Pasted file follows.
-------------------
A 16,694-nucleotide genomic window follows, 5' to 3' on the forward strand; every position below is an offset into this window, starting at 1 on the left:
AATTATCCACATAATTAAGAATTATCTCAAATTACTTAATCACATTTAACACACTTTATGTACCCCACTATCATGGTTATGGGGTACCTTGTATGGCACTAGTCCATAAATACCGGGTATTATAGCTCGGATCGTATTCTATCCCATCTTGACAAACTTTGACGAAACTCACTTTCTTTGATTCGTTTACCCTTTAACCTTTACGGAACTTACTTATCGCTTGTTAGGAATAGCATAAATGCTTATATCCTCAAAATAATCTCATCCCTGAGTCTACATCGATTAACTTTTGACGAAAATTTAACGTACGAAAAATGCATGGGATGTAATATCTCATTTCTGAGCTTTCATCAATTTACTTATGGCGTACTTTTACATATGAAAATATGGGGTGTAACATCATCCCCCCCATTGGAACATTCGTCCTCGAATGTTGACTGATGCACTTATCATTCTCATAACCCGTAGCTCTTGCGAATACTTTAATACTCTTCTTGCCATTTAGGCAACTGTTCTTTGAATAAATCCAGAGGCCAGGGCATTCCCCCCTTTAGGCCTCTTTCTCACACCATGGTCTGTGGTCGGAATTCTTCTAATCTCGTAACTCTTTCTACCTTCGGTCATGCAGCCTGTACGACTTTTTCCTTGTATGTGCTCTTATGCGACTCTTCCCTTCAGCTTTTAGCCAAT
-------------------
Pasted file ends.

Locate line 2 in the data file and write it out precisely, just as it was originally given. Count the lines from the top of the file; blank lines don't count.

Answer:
AATTATCCACATAATTAAGAATTATCTCAAATTACTTAATCACATTTAACACACTTTATGTACCCCACTATCATGGTTATGGGGTACCTTGTATGGCACTAGTCCATAAATACCGGGTATTATAGCTCGGATCGTATTCTATCCCATCTTGACAAACTTTGACGAAACTCACTTTCTTTGATTCGTTTACCCTTTAACCTTTACGGAACTTACTTATCGCTTGTTAGGAATAGCATAAATGCTTATATCCTCAAAATAATCTCATCCCTGAGTCTACATCGATTAACTTTTGACGAAAATTTAACGTACGAAAAATGCATGGGATGTAATATCTCATTTCTGAGCTTTCATCAATTTACTTATGGCGTACTTTTACATATGAAAATATGGGGTGTAACATCATCCCCCCCATTGGAACATTCGTCCTCGAATGTTGACTGATGCACTTATCATTCTCATAACCCGTAGCTCTTGCGAATACTTTAATACTCTTCTTGCCATTTAGGCAACTGTTCTTTGAATAAATCCAGAGGCCAGGGCATTCCCCCCTTTAGGCCTCTTTCTCACACCATGGTCTGTGGTCGGAATTCTTCTAATCTCGTAACTCTTTCTACCTTCGGTCATGCAGCCTGTACGACTTTTTCCTTGTATGTGCTCTTATGCGACTCTTCCCTTCAGCTTTTAGCCAAT